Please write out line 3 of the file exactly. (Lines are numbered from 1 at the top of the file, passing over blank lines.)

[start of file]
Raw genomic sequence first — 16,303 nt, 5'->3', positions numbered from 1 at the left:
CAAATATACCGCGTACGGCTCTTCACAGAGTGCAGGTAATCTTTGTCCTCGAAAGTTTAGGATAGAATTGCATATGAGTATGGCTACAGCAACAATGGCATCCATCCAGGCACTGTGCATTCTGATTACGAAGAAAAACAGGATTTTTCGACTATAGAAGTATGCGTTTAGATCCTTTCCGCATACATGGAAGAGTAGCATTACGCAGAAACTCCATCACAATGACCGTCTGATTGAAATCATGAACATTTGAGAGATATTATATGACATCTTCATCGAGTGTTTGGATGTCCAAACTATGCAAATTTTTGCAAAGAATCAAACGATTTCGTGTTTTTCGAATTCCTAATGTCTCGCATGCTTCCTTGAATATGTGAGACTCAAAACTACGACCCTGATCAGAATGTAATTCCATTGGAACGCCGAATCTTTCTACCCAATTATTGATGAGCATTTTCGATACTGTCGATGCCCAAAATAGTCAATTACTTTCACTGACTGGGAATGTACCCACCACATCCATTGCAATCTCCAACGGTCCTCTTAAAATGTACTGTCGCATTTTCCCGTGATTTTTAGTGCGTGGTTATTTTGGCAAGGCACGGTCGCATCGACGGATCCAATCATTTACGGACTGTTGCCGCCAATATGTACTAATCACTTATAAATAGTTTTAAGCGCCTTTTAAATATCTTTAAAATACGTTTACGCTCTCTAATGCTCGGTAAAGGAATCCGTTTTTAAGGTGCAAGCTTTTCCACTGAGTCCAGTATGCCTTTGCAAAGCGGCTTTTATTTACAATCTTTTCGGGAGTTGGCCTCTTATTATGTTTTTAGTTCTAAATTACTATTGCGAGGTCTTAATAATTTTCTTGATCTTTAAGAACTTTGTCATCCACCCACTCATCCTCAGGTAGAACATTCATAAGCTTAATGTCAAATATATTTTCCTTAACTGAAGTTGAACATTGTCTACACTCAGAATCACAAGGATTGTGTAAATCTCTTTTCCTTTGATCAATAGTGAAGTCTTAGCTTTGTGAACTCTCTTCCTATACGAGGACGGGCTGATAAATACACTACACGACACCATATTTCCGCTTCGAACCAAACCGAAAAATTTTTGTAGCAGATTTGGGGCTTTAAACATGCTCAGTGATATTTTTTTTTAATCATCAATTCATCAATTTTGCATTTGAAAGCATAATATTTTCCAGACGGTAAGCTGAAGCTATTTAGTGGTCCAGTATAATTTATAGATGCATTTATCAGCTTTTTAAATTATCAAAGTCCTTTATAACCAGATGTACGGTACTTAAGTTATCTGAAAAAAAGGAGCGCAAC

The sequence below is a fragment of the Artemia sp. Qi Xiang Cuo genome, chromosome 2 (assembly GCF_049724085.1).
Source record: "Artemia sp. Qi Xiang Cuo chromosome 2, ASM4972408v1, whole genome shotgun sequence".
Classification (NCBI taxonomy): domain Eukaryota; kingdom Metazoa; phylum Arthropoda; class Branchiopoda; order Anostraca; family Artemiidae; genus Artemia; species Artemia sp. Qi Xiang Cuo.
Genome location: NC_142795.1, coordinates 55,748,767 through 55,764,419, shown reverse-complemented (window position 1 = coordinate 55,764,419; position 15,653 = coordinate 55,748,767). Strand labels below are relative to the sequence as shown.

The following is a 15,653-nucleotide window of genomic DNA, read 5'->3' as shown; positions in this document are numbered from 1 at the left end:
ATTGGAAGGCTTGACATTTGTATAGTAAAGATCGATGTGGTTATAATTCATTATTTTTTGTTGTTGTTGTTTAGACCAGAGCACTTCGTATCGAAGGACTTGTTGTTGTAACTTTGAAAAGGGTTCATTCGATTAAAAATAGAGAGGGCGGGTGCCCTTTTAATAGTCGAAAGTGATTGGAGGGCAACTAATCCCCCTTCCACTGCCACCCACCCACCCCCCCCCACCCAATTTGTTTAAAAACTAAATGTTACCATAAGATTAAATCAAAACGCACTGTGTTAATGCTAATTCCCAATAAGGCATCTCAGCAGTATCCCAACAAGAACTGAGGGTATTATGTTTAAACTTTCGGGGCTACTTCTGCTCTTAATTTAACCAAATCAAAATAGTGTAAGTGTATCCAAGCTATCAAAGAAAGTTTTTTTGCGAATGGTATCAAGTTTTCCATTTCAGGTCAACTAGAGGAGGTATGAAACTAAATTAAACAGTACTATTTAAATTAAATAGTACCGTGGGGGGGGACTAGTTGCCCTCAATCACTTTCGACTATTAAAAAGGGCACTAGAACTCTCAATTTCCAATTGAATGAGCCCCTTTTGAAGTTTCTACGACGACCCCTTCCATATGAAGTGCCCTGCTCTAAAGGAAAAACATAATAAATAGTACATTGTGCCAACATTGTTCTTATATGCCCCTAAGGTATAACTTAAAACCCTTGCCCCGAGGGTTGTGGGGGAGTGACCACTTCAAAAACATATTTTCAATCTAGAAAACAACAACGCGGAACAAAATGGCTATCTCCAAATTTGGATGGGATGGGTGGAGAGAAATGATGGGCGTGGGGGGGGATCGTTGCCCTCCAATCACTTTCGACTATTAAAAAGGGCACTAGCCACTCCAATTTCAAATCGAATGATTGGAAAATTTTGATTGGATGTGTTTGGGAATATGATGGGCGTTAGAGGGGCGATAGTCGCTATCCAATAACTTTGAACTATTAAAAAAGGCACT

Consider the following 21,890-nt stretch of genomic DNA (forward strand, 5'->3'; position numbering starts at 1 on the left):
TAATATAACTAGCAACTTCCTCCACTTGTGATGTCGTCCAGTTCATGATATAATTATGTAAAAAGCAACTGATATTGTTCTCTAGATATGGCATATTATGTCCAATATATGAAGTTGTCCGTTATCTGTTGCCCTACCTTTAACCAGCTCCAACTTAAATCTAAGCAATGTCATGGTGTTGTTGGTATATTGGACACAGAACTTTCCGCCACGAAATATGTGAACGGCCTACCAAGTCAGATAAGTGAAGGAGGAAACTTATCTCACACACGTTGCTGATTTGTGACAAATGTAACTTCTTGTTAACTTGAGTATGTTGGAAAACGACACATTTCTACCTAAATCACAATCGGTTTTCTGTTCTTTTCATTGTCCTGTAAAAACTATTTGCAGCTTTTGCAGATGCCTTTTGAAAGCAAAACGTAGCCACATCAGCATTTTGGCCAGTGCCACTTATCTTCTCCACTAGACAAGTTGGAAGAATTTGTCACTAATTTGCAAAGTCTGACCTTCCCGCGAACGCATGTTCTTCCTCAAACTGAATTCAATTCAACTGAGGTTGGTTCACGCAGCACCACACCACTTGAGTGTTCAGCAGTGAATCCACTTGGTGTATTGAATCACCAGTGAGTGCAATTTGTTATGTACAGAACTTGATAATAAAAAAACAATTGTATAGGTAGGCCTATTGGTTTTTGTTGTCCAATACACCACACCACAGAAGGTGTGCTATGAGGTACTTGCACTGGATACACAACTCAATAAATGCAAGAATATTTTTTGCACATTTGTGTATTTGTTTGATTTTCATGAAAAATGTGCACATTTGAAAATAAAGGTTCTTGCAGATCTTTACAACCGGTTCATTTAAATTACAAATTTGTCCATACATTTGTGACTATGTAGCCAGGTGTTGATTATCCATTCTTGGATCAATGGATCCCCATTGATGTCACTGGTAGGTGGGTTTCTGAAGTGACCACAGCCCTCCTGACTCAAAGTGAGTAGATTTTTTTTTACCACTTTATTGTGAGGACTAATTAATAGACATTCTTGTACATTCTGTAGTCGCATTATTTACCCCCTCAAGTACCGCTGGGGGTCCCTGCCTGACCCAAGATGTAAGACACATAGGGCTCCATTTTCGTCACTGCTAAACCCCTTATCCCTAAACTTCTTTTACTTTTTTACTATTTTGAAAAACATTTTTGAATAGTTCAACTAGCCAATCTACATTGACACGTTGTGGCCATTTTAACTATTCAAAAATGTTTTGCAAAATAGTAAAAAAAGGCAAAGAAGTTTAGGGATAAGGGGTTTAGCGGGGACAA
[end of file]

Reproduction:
The sequence below is a fragment of the Artemia sp. Qi Xiang Cuo genome, chromosome 2 (assembly GCF_049724085.1).